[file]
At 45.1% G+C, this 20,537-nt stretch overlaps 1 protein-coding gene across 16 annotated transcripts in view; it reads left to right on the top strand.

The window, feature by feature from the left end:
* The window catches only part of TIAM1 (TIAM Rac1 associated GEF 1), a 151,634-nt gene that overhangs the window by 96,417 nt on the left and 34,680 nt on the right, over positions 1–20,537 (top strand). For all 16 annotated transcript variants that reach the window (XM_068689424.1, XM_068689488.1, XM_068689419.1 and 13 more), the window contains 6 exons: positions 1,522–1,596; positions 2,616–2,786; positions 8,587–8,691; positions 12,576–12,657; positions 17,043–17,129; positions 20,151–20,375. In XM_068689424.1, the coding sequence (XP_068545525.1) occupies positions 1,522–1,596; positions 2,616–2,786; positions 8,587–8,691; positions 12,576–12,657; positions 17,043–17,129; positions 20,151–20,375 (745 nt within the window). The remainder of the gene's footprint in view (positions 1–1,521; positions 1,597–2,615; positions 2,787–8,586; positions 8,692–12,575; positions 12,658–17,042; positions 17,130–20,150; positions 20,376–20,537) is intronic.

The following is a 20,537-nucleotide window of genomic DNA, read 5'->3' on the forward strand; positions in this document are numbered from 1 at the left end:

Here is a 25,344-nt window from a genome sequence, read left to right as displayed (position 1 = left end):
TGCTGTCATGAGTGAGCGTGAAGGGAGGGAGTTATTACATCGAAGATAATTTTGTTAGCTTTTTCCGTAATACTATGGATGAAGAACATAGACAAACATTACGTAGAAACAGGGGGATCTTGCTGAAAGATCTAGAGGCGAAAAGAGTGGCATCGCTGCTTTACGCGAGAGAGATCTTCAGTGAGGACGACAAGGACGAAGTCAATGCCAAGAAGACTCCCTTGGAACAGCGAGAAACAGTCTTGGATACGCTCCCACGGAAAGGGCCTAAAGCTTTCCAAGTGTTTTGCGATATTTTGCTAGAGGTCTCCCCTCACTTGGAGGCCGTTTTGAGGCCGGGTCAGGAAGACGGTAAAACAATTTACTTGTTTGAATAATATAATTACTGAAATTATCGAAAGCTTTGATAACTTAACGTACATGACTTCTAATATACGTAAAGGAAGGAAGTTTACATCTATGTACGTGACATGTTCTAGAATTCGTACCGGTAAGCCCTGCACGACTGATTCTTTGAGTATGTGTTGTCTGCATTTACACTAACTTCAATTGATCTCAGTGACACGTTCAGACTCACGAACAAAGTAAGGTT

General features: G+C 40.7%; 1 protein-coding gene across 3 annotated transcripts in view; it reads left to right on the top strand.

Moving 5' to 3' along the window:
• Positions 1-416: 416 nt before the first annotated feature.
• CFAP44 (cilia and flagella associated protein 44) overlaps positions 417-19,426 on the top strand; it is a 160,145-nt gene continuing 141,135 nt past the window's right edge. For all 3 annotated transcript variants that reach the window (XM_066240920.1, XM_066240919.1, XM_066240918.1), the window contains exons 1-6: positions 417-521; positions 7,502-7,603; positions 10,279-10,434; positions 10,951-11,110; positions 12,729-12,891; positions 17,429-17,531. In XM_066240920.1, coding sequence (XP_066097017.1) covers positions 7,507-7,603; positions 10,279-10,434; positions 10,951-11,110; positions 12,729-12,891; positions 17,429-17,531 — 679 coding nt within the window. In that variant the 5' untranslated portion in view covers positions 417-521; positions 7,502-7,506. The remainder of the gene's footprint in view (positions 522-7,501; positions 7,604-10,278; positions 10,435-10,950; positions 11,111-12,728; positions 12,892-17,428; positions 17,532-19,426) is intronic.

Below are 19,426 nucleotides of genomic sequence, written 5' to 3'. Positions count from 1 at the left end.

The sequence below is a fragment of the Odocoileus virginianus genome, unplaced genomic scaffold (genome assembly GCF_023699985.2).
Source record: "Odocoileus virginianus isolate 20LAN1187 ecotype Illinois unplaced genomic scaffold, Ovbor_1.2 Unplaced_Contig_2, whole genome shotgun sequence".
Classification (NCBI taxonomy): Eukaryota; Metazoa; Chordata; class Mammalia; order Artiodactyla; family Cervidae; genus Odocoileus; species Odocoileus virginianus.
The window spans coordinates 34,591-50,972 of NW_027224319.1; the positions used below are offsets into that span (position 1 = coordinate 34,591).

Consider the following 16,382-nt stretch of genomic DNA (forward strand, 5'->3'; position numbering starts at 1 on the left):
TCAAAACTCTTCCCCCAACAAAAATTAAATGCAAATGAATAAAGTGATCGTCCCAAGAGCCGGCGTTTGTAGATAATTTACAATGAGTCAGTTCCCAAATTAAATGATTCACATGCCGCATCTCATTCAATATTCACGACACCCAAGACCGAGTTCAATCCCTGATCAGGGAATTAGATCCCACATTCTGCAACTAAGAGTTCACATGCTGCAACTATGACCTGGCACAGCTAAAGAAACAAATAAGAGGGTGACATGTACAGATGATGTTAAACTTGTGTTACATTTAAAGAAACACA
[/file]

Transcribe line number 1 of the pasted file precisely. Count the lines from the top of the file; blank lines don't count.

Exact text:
At 45.1% G+C, this 20,537-nt stretch overlaps 1 protein-coding gene across 16 annotated transcripts in view; it reads left to right on the top strand.